Monday, October 26, 2015

St George Marathon 2015

The first Saturday in October was the big event that I have been struggling to train for all summer. Between kids, work, my hip injury flaring up occasionally and my demanding graduate school program I was not able to train as much as I would have liked. I still managed to do my long runs almost every weekend and cross-trained at least a few days every week.
 Four weeks before the marathon I did a twenty mile run and I felt really good. The following week I came down with a cold so I scaled way back on my training, trying to give my body time to recover. The day before the marathon I woke up feeling worse than ever so I took it easy and drank lots of fluids.
 The morning of the marathon I woke up at three and I felt ok, not amazing, but not bad so I decided to go for it. My sister-in-law and I headed to the starting line together, and hung out around the
campfires while we waited for the race to start.
 Usually it takes a few miles for my legs to get warmed up and get in the groove. After that, the running gets fun. That never happened. I never felt able to kick into gear. Almost every stinking mile was miserable. It was so frustrating to see people around me walking faster than I could run.
 Around mile 8 my knees started hurting. Around mile 19 my ovaries started wigging out (It's a thing they do a few times a year, treatment is worse than dealing with it.) and I cried silent tears when the pains would hit. I kept pushing because I wanted the thing to be done. Surprisingly my old hip injury wasn't causing much problems.
 One of the great things about the St. George Marathon is the community is so supportive. Thousands of people come out to cheer on the runners and give them snacks as they pass. I loved the lady who baked chocolate chip oatmeal pecan cookies. It was the perfect mid-race snack. The race support had lots of small banana and orange pieces along the way which were greatly appreciated, along with lots of water and gatorade. And my neighbor and her kids were passing out popsicles around mile 23.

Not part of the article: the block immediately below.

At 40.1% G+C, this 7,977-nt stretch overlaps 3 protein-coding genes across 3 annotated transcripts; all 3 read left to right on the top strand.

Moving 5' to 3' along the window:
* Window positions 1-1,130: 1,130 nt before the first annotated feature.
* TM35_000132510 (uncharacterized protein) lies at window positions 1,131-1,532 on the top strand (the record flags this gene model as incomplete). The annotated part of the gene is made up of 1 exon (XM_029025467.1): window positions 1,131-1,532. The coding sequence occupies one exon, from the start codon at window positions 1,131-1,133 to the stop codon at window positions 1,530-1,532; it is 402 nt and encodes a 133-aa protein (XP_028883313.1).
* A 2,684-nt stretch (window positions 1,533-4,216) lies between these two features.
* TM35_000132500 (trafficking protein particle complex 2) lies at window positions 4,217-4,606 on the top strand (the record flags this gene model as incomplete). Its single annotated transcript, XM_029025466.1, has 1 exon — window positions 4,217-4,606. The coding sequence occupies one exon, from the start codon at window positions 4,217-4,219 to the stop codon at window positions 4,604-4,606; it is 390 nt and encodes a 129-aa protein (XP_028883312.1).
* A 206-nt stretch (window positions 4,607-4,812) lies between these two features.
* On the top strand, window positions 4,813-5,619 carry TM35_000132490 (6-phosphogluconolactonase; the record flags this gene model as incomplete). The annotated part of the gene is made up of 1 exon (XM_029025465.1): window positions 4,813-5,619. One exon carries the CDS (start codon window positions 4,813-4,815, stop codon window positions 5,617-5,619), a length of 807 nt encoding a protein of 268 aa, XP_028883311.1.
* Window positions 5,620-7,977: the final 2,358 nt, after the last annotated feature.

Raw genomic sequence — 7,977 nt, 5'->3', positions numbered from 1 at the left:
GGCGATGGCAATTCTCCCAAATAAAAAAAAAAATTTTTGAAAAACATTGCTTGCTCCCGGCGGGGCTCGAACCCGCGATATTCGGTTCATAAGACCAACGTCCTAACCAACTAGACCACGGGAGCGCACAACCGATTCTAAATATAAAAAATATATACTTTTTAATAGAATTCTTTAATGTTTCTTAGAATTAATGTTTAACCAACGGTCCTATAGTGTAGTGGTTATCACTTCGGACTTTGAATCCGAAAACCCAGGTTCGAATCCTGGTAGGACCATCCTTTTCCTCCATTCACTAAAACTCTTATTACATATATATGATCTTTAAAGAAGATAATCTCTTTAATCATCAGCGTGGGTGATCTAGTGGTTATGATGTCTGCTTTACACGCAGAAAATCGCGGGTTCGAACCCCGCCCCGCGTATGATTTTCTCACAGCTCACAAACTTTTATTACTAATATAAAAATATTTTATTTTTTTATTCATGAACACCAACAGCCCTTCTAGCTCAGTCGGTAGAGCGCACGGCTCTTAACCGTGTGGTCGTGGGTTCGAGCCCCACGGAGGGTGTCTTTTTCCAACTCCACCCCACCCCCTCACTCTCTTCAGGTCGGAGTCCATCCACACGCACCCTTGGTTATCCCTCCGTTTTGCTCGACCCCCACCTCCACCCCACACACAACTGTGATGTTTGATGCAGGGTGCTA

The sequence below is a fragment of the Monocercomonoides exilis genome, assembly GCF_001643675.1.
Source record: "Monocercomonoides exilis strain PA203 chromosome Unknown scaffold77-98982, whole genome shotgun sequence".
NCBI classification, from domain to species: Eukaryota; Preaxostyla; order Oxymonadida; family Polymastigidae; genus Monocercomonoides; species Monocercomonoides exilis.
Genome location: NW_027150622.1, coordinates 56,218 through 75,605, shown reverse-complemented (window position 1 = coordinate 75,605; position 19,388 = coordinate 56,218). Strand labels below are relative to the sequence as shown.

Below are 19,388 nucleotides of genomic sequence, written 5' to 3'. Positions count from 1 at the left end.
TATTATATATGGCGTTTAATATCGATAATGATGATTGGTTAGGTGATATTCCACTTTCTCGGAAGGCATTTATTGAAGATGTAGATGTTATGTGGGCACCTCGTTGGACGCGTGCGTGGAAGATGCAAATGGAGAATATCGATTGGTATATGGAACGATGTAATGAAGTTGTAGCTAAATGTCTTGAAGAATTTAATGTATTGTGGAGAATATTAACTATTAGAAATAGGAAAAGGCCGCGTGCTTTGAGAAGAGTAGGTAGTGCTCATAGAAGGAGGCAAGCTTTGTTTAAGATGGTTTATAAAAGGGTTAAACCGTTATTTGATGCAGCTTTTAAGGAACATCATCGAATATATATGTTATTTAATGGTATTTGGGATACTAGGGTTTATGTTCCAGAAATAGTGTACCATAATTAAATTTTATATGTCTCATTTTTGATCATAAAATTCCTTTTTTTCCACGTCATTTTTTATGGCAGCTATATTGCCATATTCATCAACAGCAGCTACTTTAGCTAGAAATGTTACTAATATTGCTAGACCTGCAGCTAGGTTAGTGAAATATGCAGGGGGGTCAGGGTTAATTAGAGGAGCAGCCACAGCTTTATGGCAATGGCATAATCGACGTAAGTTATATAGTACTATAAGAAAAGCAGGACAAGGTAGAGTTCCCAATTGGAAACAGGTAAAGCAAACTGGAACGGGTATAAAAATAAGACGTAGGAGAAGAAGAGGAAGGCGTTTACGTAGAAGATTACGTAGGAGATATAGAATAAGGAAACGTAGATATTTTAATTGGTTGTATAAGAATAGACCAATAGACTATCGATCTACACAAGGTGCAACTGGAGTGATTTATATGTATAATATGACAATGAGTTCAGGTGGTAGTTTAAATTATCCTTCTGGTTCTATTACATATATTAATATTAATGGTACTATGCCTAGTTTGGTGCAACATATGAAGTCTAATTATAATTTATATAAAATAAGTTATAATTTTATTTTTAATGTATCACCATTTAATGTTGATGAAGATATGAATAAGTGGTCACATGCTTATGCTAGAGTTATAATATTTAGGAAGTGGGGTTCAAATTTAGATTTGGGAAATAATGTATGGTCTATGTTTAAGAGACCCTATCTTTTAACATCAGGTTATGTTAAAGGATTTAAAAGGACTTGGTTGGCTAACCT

I pushed through and my family was near the finish line to cheer me on, so I smiled through the last
little bit, but wanted to break down. That thing was so hard. It really ranked up there with natural childbirth (which I have unfortunately experienced). But I did it. I finished at 5:26:32, averaging 12:27 per mile. Not my best work, but I pushed through every painful stinkin' mile.
 Then I went home and blacked out a few times. I really thought I was going to die. I remember falling in the bathroom and thinking 'Oh, shoot. I've made a really big mistake.' In between passing out I tried giving orders to my husband that were totally incomprehensible because I was so delirious. Eventually I made him take my vital signs, which were elevated for my normals, but not high enough to warrant medical treatment. (But I did contact my friend who was an ER CNS for reassurance.) I drank lots of fluids and ate as much as I felt my stomach could handle. I felt pretty weak, sore and loopy for the rest of the day. Looking back, I know that I followed all of the advice that they give to runners, I just thinking running a marathon + exploding ovaries + having a cold was just too much for my body to handle. I would say that what happened after looked a lot like heat stroke, but my temp didn't get into the heat stroke range.
I'm feeling much better now, I took a few weeks off of running to recover as well as take care of my sick family. I think I'm going to take a long break from marathons, if I ever do them again. I like the half-marathon pace. That length of race is fun. More than twenty miles plus random stuff that life sometimes throw at you, and it's just not fun anymore. I guess the lesson learned from this experience is you can't kick ass ALL the time, also never run a marathon while sick.

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